The Right Gown For The Right Competition (Part 2 of 3)

Size doesn’t matter, shape does!

The silhouette, or outline, of your body doesn’t change with diet or exercise because it is based on your skeleton and genes. Your weight may fluctuate throughout the years, but your basic body line cannot be altered. There are six different body shapes. It’s important to know your body type so that you can shop for clothes that emphasize or diminish certain physical features. Here’s a guide to recognize your body shape:

The Hourglass

• Wear the same size top and bottoms.
• Have a clearly defined waist.
• Have a curved bottom.

The Full Hourglass

• Buy a slightly larger top for your bust.
• Waistbands are often too large.
• Straight skirts rise up on you.
• Feel most comfortable in more fluid fabrics.

The Triangle (pear shaped)

• Wear a larger size on your top half than your bottom.
• Have a clearly defined waist.
• Have narrower shoulders than hips.
• Carry weight on your hips and thighs.

The Inverted Triangle

• Wear a larger size on your top half than your bottom.
• Have wider shoulders than your hips.
• Have a straight ribcage.
• Prefer an uncluttered look.

Lean Column

• Wear the same size on your top and bottom halves.
• Have a minimal bust
• Little waist definition.
• Flat hips and bottom.

The Rectangle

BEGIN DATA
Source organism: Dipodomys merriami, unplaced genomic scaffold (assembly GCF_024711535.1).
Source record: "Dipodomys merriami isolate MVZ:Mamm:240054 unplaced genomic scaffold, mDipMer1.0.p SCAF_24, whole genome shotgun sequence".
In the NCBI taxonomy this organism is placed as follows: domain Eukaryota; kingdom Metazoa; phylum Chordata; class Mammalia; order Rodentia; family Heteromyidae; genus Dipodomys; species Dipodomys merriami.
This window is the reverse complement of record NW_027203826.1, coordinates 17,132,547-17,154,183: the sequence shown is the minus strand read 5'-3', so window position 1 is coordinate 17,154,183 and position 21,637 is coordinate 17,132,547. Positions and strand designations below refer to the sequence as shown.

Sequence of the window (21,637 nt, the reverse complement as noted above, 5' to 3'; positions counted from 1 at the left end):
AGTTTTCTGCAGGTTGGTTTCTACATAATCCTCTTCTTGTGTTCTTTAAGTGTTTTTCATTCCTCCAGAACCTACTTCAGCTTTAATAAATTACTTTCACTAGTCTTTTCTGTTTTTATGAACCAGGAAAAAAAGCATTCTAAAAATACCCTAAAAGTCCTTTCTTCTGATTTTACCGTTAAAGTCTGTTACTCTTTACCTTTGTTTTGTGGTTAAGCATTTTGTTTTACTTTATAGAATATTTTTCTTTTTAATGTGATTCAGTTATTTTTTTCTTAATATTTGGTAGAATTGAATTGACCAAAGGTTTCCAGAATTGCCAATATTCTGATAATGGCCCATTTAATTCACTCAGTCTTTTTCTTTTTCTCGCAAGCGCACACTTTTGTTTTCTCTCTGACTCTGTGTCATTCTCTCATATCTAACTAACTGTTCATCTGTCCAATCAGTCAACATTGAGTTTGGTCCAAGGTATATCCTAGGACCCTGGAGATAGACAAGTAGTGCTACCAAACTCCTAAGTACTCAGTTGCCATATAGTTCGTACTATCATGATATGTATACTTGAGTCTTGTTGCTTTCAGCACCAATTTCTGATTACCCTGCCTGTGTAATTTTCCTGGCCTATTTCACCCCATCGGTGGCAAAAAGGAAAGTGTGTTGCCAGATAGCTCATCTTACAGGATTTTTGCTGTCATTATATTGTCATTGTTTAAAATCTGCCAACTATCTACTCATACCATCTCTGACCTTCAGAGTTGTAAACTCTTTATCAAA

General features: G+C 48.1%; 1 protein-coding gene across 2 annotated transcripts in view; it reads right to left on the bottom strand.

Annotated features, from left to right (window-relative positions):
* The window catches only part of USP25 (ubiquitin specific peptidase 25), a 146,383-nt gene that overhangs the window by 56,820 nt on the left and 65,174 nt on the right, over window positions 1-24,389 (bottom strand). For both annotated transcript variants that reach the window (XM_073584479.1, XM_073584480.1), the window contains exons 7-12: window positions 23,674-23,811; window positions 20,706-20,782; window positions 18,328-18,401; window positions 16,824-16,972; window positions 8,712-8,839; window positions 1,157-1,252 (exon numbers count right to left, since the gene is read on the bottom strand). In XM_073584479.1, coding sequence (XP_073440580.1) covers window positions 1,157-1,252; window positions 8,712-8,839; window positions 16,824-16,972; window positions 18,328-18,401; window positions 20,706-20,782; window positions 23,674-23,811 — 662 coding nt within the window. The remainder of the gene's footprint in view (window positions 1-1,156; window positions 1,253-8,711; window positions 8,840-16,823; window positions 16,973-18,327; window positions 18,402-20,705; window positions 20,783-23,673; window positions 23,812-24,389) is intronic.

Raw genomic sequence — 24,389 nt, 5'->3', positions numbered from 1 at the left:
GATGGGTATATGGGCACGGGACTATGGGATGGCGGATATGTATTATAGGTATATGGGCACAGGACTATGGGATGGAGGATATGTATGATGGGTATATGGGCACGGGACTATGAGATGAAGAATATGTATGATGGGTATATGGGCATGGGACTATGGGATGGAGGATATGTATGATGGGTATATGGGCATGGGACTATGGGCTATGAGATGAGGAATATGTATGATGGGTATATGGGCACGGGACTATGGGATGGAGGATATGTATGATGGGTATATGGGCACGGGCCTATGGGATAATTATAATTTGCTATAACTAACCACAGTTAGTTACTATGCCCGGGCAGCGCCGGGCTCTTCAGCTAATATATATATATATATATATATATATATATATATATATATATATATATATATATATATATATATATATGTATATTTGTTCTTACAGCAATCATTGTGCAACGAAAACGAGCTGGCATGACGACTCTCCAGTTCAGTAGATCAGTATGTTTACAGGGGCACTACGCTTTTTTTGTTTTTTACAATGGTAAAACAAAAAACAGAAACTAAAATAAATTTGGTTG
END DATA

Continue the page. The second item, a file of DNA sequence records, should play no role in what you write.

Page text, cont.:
• Shoulders and hips in line.
• No waist definition.
• Flat hips and bottom.
• Extra weight around your middle.

The Round (apple shaped)

• Rounded shoulders.
• Fullness in the tummy area.
• Wonderful shapely legs.
• Feel uncomfortable when clothes are tucked in.

The aim in choosing clothing is to create the illusion of having a neat hourglass figure and look proportional. That means:

• Shoulders and hips in line
• A defined bust
• A waist (even with a softly curved tummy)
• A curved bottom

Choosing the Right Gown

To emphasize a physical trait you like, look for a gown (or clothing) with stones, or a style or special feature to bring attention to that part of your body. The aim is to look so stunningly beautiful that you take the judges’ breath away.

Curve hugging gowns in luxurious crepes, beaded fabrics, French lace with crystals, sparkling brocades, gold or silver metallic, or rich velvet trimmed with rhinestones have all been worn with success.

To project the right image, especially for teen contests, dresses should be appropriate for the age. Contestants are expected to wear floor-length dresses that convey a suitably youthful, wholesome image and look their age. Gowns in white, and pastels in soft fabrics like chiffon, tulle, georgette, satin, and sometimes velvet are popular with lace trims, pearl or bead embroidery, dainty necklines, puffed or ruffled sleeves, peplums and gathered or tiered skirts. They must look as young and fresh as possible.

Although the gown is not officially judged, the images a contestant creates in that gown reveals what personal style she would bring to the title that would set her apart from other contenders. Some of the qualities judges consider include: first impressions; facial beauty; poise, presence and composure; appropriate image for the pageant; appropriate for the age; personality projection and charisma; if the gown and the girl compliments each other; carriage, walk posture, modelling technique; grace and composure under pressure; proper fit; naturalness, youthfulness and grooming; good taste; overall appearance.

…to be cont.